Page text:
Coals from a recent fire smoldered black in a pile a few yards from a bend in the creek, and I looked up and farther into the woods, wondering if a Cherokee scout or perhaps a trapper had decided to take his rest on our land. But the woods were eerily still, and not a bird sang nor cricket chirped. There was no movement except for the creek itself, bubbling up against a tiny dam made by runaway branches, cane and weeds. My eyes came to rest across the creek on shadows at the bottom of an enormous oak. Suddenly, the shadows shifted, and the shape of a man stepped forward, seeming to emerge seamlessly from the trunk, his feet making no sound in the leaves.
The breath caught in a knot in my throat, and I placed a hand there, the other fumbling in my skirts for the lady’s flintlock I’d been given. He walked closer, still without sound, and stood watching me from the edge of the creek bed. I pulled the pistol from its hold, pointing it unsteadily at the stranger.
"Come no closer,” I ordered, the words tumbling awkwardly off my tongue and echoing softly in the small dip of valley.
He raised his head, eyes emerging from beneath the brim of a battered farmer’s hat. Across that creek they looked as green to me as moss growing on boulders in the water. His hair was long, the fawn color of a well-worn leather saddle, and the ends were tipped with the same pale blond that streaked through the rest, like he’d dipped his head in white paint. He looked like a white man turned savage, with his moccasin-laced boots and dirty, fringed deerskin shirt, a beaded strap crossing his chest, holding a hatchet and musket on his back. He did not speak, just looked at me from under that hat, shadows cast high on his cheekbones and the solid line of his jaw. The creek gurgling and my breathing were the only sounds. Soon, I knew, the settlement would awake, and the animals would need to be fed, the horses let to pasture.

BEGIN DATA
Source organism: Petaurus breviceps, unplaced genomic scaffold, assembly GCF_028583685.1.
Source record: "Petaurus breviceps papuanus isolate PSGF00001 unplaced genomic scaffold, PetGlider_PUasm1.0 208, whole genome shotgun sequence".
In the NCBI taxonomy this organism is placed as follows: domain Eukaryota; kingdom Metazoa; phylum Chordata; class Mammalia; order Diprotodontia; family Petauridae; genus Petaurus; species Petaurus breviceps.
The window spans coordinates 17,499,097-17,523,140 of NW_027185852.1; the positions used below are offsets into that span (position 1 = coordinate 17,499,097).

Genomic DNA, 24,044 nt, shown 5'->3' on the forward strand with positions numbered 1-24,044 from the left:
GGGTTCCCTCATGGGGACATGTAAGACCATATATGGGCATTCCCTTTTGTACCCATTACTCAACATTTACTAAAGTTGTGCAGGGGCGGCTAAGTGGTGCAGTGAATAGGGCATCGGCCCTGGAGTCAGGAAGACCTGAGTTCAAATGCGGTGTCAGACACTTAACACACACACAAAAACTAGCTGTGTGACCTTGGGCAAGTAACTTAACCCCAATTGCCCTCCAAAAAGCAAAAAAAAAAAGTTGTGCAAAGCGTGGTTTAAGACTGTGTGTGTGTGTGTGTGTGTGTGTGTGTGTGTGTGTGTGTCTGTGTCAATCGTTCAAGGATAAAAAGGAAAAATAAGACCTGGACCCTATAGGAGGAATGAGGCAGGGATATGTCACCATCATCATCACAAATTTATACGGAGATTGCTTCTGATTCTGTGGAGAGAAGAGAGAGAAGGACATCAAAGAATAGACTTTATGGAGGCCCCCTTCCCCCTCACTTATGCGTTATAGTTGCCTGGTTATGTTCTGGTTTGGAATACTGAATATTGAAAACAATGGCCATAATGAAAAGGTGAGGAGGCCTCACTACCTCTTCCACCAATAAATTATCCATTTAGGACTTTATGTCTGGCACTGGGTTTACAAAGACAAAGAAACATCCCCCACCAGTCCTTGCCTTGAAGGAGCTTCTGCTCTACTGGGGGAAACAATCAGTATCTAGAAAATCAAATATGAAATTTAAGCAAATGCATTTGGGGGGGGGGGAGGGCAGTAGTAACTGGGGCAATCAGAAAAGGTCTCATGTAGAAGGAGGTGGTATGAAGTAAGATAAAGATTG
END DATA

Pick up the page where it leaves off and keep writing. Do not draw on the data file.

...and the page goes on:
Surely someone would notice I was missing.
It was the first time he had come to me, but it would not be the last. And though my story ends with him, he did not cause it to begin. I did that, on a midsummer day in the year of our Lord 1768, in the twenty-fifth year of my youth.
Katherine Scott Crawford was born and raised in the blue hills of the South Carolina Upcountry, the history and setting of which inspired Keowee Valley. Winner of a North Carolina Arts Award, she is a former newspaper reporter and outdoor educator, a college English teacher, and an avid hiker. She lives with her family in the mountains of Western North Carolina, where she tries to resist the siren call of her passport as she works on her next novel. Visit her website at www.katherinescottcrawford.com for more information, or to connect with her via Facebook and at her blog, The Writing Scott.
Kaki Warner's acclaimed trilogy: THE RUNAWAY BRIDES—three strong-willed women headed West in search of new lives. But when their train is stranded in a dying Colorado mining town, they get more than they bargained for…and find love where they least expect it.
"Lightning paced, innovative, topical … and most of all, frightening."
-- James Rollins, New York Times bestselling author